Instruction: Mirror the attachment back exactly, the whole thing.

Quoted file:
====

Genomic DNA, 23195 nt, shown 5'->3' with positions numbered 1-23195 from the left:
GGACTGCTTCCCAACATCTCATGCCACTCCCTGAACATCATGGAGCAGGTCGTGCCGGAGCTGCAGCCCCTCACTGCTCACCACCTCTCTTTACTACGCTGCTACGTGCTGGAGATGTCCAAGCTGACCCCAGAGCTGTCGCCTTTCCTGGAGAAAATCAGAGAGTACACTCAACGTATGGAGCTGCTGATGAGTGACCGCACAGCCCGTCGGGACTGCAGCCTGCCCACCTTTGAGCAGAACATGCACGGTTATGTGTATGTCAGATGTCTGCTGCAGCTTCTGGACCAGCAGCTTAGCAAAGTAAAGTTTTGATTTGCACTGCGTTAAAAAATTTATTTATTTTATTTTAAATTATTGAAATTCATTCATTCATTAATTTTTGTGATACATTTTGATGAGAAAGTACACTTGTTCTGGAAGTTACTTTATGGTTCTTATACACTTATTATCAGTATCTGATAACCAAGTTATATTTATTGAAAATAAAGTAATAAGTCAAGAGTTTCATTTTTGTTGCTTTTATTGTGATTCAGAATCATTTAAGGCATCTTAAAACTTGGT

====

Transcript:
Genomic DNA, 23195 nt, shown 5'->3' with positions numbered 1-23195 from the left:
GGACTGCTTCCCAACATCTCATGCCACTCCCTGAACATCATGGAGCAGGTCGTGCCGGAGCTGCAGCCCCTCACTGCTCACCACCTCTCTTTACTACGCTGCTACGTGCTGGAGATGTCCAAGCTGACCCCAGAGCTGTCGCCTTTCCTGGAGAAAATCAGAGAGTACACTCAACGTATGGAGCTGCTGATGAGTGACCGCACAGCCCGTCGGGACTGCAGCCTGCCCACCTTTGAGCAGAACATGCACGGTTATGTGTATGTCAGATGTCTGCTGCAGCTTCTGGACCAGCAGCTTAGCAAAGTAAAGTTTTGATTTGCACTGCGTTAAAAAATTTATTTATTTTATTTTAAATTATTGAAATTCATTCATTCATTAATTTTTGTGATACATTTTGATGAGAAAGTACACTTGTTCTGGAAGTTACTTTATGGTTCTTATACACTTATTATCAGTATCTGATAACCAAGTTATATTTATTGAAAATAAAGTAATAAGTCAAGAGTTTCATTTTTGTTGCTTTTATTGTGATTCAGAATCATTTAAGGCATCTTAAAACTTGGT